(For the full post with pictures by RCA photographer Karen Ready, visit Rain City Ambience!)
A funny thing happened last week: I started liking shows again. I’m not sure how it happened, nor am I sure when or how it stopped happening, but I got to El Corazon Tuesday night determined to enjoy myself.
Well, it wasn’t hard. The 8:18 Tour sold out the historic Seattle venue, and for good reason. The knockout lineup consisted of Pennsylvania band Texas In July (why Texas??), LA acts Volumes and The Ghost Inside, and of course, Ohio headliner The Devil Wears Prada.
It was also my first chance to tag-team with RCA photographer Karen Ready, who covered the night like a champ and gifted us with the gems below!
I often get all the ‘Texas…’ bands confused, but Texas In July was a strong opening for the night. The young quintet played a handful of songs favoring their 2012 self-titled, with replacement vocalist JT Cavey at the helm. There doesn’t seem to be clarity regarding the status of original frontman Alex Good, but they’re in great hands with the talented new vocalist. Much of the band’s newer sound reminds me of August Burns Red, with searing fretwork and traded riffing between guitarists, hardcore/punk influenced rhythmic changes out of drummer Adam Gray, and dry, pleasingly hoarse roaring. Back at the merch table, I congratulated Cavey on a fantastic performance, and he thanked me graciously. Nice dude. Texas In July was a first rate, energetic dive into an awesome night.
Volumes was up next, a band whose name I’ve seen all over but hadn’t actually heard before. I’ve always wondered what it would be like to have two dedicated screamers, and with Volumes I can stop wondering. The band, led by co-frontmen Gus Farias and Michael Barr, set off a blistering chugfest with both vocalists hyping the crowd and dominating the stage. Volumes’ instrumental lineup was a slight departure from the norm, with lone guitarist and producer Diego Farias handling both rhythm and lead parts while drummer Nick Ursich and bassist Raad Soudani and his MASSIVE Bongo bass held the low end. It was difficult at times to distinguish Farias and Barr’s similarly gainy screams, but the duo did a great job of engaging and energizing the crowd. This Los Angeles band is a fresh take on metalcore, with a followup to 2011’s ‘Via’ coming out soon. Check out their monstrous new single, titled Vahle, below:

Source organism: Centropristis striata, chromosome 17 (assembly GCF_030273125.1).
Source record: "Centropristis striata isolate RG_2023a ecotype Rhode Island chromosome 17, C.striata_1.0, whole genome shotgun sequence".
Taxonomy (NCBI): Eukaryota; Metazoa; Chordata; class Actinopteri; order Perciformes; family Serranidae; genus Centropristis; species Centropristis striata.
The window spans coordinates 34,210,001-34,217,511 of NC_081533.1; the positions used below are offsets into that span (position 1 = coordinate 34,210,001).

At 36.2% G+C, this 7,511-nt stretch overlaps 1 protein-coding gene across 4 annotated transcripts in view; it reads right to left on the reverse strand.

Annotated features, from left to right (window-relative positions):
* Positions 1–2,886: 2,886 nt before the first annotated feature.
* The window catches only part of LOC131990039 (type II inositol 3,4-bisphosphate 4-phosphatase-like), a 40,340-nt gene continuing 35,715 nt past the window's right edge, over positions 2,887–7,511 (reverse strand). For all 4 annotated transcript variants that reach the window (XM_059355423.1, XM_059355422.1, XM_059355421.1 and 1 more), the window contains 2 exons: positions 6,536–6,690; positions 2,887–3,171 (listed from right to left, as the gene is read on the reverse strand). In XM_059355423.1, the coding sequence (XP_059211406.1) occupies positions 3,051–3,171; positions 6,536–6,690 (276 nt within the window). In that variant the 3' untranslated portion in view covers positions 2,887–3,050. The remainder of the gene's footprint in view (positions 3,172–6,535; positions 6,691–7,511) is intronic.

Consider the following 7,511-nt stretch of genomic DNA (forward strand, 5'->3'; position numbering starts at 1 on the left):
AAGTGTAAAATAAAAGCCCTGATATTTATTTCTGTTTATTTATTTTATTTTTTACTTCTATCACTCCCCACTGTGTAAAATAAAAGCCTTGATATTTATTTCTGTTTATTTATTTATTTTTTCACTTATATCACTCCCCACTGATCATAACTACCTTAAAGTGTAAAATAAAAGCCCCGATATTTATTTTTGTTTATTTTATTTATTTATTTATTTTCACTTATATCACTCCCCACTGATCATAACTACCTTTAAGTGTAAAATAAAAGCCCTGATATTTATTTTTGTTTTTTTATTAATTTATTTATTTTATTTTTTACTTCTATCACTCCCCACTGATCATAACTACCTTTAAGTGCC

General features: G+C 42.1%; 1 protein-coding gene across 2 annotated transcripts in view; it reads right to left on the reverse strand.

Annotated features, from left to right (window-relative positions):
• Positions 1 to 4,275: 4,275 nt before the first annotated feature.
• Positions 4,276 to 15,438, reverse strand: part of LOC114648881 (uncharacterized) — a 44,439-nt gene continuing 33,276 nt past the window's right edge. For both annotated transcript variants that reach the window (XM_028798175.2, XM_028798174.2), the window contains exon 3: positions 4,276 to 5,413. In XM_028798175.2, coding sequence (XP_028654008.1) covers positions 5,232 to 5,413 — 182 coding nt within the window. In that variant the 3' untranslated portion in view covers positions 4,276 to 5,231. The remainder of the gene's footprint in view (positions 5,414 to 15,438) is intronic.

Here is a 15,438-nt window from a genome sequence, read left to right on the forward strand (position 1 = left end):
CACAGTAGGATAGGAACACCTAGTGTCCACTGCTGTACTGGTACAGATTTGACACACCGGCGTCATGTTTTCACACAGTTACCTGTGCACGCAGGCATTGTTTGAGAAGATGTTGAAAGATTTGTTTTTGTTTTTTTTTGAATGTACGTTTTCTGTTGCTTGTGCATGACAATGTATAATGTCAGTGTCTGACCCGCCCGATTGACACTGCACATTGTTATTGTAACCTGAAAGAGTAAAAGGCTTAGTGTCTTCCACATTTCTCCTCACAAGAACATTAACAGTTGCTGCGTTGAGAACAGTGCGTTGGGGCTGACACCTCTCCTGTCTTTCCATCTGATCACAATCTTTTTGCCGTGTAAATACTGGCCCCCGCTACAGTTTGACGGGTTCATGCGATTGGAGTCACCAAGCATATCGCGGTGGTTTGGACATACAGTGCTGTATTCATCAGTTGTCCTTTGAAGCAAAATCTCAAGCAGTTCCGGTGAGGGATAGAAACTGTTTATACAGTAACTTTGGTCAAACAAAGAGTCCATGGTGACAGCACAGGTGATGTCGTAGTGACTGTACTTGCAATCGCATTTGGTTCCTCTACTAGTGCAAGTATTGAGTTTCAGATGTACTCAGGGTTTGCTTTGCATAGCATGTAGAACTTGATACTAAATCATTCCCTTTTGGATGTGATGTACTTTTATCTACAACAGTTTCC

By the time Volumes’ teardown began, I’d gone the long way around the balcony to where the crowd concentration was significantly less… concentrated. I don’t like to give away my showgoing secrets, but to get to the front, you enter from the side, and as The Ghost Inside came on I wrestled with whether I should enter the pit before or after their set.
I decided to stay well back during The Ghost Inside, which turned out to be the most physical the crowd got thus far in the night. This band has been around in some form for nearly a decade, and though I’m not entirely familiar with their material, all I’ve heard in passing has been good. The Californian 5-piece slammed through an energetic set, welcoming stage divers and allowing audience members to contribute lines in frontman Jonathan Vigil’s mic. The song list included hits like The Great Unknown, This Is What I Know About Sacrifice, and Vigil’s tribute to his late brother, a moving piece titled White Light. The songs I recognized were from 2012’s ‘Get What You Give’, a record that I now regret not hearing more of before the show. Although I spent at least 20% of the performance drooling at lead guitarist Aaron Brooks’ Les Paul Supreme, I am definitely looking forward to seeing this California heavyweight again soon.